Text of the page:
21 Jan 2014

Total posts 300

Things have turned full circle, VA used to run the E190 on a lot of regional and seasonal routes, and then got rid of them, now they will in effect  be using them again. I used to fly on the VA E190 a lot, mostly TSV- SYD as QF don’t operate that route and the E190 were great, felt spacious and quiet.

07 Nov 2020

Total posts 5

I've flown the E190 with VA before on SYD - BNE and I prefer them over the 737.  Seemed much more spacious and no middle seat.

please stop using seat pitch as measure of legroom. It's not. It all depends on seats used & specifically the thickness of the seat back.

05 Mar 2015

Total posts 173

The article doesn't say pitch = legroom. You are correct in saying pitch doesn't directly equate to legroom, as the seat design can take a 31" pitch and give it the same 'legroom' as an older 32" seat. But you need to understand that despite this shortcoming, 'pitch' is the industry standard measurement used by aircraft makers, seat designed and manufacturers, airlines and everybody else. There is no standardised alternative.

qfp1

there can be a lot more than 1 inch difference. Comparing old seats to newest slimline seats can mean up to 4 inches extra legroom, with the same seat pitch.

In other words comparing seat pitch without knowing the seat or seat abck thickness, is virtually meaningless.

05 Mar 2015

Total posts 173

I gave that 1" as an example, yes there can be more depending on the age and design of seats you're comparing, but my point is, what's YOUR alternative to a publication listing seat pitch? Surely it's got some value even without knowing seat model and seatback thickness, or are you suggesting that nobody should list seat pitch unless they also have those other details as well? If so then that's completely unrealistic.

qfp1

simply measure legroom or distance from front of one seat to back of seat in front, at a certain height perhaps.

Otherwise comparing seat pitch is meaningless.

Many LCCs have minimum seat pitch of whatever that is 28 or 29 inches, but with the latest slimline seats, they could have more or same legroom, than an airline that says it has 32 inch seat pitch.

Am surprised that LCCs don't make a huge point of this.

The legacys love telling everyone that they have greater seat pitch, but that might not mean more legroom.

05 Mar 2015

Total posts 173

You're missing the point, yes it's obvious how a different measurement such as 'legroom' could be made, my point it, you say to ET "stop using pitch" but you don't have a realistic replacement for it, in that the only common standard used throughout the industry is pitch, this is the only measurement available across the industry. So while it's not 100% accurate surely it's better than nothing?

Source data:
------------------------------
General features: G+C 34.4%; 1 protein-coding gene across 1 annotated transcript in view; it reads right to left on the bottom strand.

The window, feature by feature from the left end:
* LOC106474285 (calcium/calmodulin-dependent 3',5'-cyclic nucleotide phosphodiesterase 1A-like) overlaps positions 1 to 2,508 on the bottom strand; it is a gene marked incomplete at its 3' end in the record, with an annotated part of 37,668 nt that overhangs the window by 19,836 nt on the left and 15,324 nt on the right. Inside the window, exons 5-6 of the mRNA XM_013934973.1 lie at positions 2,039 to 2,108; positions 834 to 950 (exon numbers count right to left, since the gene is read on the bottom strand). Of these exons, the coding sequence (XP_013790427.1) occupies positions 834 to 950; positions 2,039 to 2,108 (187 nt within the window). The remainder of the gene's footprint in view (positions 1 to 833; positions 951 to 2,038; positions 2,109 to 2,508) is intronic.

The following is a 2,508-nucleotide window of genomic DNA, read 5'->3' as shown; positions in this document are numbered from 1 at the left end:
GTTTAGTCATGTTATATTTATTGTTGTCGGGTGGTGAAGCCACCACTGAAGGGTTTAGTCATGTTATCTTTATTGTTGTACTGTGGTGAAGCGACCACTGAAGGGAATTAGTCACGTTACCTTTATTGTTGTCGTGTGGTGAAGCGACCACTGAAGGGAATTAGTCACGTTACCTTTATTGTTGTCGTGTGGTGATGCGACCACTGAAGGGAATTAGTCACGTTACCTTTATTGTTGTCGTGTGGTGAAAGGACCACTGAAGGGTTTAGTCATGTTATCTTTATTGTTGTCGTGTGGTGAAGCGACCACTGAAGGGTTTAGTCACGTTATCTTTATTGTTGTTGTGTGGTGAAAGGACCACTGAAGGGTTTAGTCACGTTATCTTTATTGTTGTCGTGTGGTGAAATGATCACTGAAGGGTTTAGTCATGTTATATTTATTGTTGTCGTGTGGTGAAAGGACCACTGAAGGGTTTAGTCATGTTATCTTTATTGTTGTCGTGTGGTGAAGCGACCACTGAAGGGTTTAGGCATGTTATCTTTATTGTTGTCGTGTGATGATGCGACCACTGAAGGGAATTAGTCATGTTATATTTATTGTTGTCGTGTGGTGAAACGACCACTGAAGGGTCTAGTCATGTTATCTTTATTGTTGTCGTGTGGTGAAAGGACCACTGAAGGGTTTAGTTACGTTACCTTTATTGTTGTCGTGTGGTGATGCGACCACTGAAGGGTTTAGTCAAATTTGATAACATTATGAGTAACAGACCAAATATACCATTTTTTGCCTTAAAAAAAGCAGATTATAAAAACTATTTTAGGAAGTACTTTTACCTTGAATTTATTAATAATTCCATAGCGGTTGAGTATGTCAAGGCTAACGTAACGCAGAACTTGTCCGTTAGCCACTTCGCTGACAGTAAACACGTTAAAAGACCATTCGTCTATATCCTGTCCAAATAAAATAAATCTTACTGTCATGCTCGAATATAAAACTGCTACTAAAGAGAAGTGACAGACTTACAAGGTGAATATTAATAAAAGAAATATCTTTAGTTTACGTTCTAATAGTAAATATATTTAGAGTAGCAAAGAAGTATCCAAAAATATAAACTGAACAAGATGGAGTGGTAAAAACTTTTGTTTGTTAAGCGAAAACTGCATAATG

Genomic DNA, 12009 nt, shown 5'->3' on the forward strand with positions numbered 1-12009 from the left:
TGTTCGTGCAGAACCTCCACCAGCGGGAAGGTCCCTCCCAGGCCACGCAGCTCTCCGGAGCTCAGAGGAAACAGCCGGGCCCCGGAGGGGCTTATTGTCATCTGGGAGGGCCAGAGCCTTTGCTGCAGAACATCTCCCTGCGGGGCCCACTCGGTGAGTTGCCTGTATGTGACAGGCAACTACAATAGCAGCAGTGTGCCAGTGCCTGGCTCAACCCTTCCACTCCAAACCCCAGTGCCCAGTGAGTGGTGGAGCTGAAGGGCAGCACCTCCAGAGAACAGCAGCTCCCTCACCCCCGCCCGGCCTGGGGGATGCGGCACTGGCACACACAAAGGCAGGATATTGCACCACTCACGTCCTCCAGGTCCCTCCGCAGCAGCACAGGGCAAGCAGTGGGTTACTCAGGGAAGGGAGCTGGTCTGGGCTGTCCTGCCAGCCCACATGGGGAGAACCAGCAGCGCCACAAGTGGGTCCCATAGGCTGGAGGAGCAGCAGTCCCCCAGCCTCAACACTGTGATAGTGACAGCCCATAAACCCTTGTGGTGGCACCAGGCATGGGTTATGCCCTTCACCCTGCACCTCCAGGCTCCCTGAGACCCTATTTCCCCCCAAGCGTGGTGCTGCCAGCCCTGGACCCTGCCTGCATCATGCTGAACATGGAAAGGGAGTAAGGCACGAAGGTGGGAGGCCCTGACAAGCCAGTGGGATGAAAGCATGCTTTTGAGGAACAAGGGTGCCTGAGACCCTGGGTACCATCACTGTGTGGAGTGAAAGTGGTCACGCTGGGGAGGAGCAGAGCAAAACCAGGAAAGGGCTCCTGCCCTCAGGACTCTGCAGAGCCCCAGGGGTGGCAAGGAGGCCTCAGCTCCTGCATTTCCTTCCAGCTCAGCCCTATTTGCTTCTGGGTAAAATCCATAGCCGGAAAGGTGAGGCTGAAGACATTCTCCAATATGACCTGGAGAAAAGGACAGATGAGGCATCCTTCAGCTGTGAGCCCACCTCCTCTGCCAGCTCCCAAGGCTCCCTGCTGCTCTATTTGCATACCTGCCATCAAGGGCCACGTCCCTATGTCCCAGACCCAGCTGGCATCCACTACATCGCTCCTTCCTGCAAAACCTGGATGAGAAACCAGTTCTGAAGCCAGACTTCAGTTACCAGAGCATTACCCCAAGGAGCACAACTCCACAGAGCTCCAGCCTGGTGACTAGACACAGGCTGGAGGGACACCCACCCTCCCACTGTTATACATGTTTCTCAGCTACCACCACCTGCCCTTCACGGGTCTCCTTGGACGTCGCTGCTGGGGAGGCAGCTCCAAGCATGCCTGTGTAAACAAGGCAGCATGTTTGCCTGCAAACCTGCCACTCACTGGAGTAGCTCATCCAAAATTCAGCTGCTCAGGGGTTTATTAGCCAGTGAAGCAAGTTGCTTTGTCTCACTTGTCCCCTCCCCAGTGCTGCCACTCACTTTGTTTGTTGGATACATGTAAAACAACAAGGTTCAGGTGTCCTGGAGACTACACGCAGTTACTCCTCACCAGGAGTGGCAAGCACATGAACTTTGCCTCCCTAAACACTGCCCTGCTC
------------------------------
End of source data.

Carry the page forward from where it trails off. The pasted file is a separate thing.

is it better than nothing ? Not so sure.

If I was running marketing for an airline, I would find a legacy carrier with less legroom & then say

"our airbus XYZ has more legroom, than airline ABC's"

(even though seat pitch might be less)

think Virgin should put an Alliance E190 on SYD/Albury route. Rex/Qantas only offer turboprops.

If too big, they could always go back to 80 seats F70s.

24 Aug 2011

Total posts 862

The issue with this is the jet's operating costs on such a short sector are significantly higher than the turboprops and the time saved is actually negligible.

reeves

nothing to do with costs or time saved. Most pax would rather be on a jet & flights in & out of Canberra are the highest yielding in the country.

Albury ? Large ATO office is located there & many public servants probably fly to SYD very regularky & they don't care what it costs.

21 Dec 2020

Total posts 2

That's some quality reporting:

The E190's will arrive in American's 99 seat configuration of:

8 business class seats (in a 2-1 configuration) with 36" pitch

4 extra leg room economy seats (at the exit row) with 34" pitch

80 economy seats with 31-32" pitch

That's 92 seats.  Caught it on the first read, and I'm not even a journalist.   Didn't remember math being different when I visited Australia.  C'mon....

For the record, American's E 190s were configured with 11F/88Y.  Yes 4 seats at the exit row had more legroom.  So did the first row of coach, but they were tighter due to the tray table in the armrests.  The E190 never got AA's Main Cabin Extra seats in coach.    

05 Mar 2015

Total posts 173

According to SeatMaestro American's E190s had a row of Main Cabin Extra, see https://www.seatmaestro.com/airplanes-seat-maps/american-airlines-embraer-erj-190/

21 Dec 2020

Total posts 2

American bills all exit row seats Main Cabin Extra.  The only rows they reconfigured were the ones at the front of coach.  

Qantas

19 Apr 2012

Total posts 1245

Regular most Qantas flights are turbo props up to 20 a day as the punters prefer more options in terms timing. These use jets 717s at peak hour times. Q400s at other times

yes & so Qantas will have a problem if Virgin uses Alliance 80 & 100 seater Fokkers & E190s on many Canberra routes including SYD/CBR.

Qantas

19 Apr 2012

Total posts 1245

Regular the 717s beats the Alliance jets and the Q400 on cost with the same block time and 20-30 fewer seats so more flexibility.

what does beats mean ?

I would have thought the very cheap Alliance jets would be more cost effective than tha 717s. The E190s especially.

Qantas

19 Apr 2012

Total posts 1245

Regular it all depends on how much Qantas paid for the 717 and if they are deprecated versus Alliance’s ownership costs. My point was the 717 beats the E190 on capacity at peak times (10 seats can be quite a bit) and the Q400 on cost for same block times at other times. I disagree on the jet preference being that strong. I use both and convenience is the driver and get annoyed when Q400 flights are consolidated, which is a little bit too often.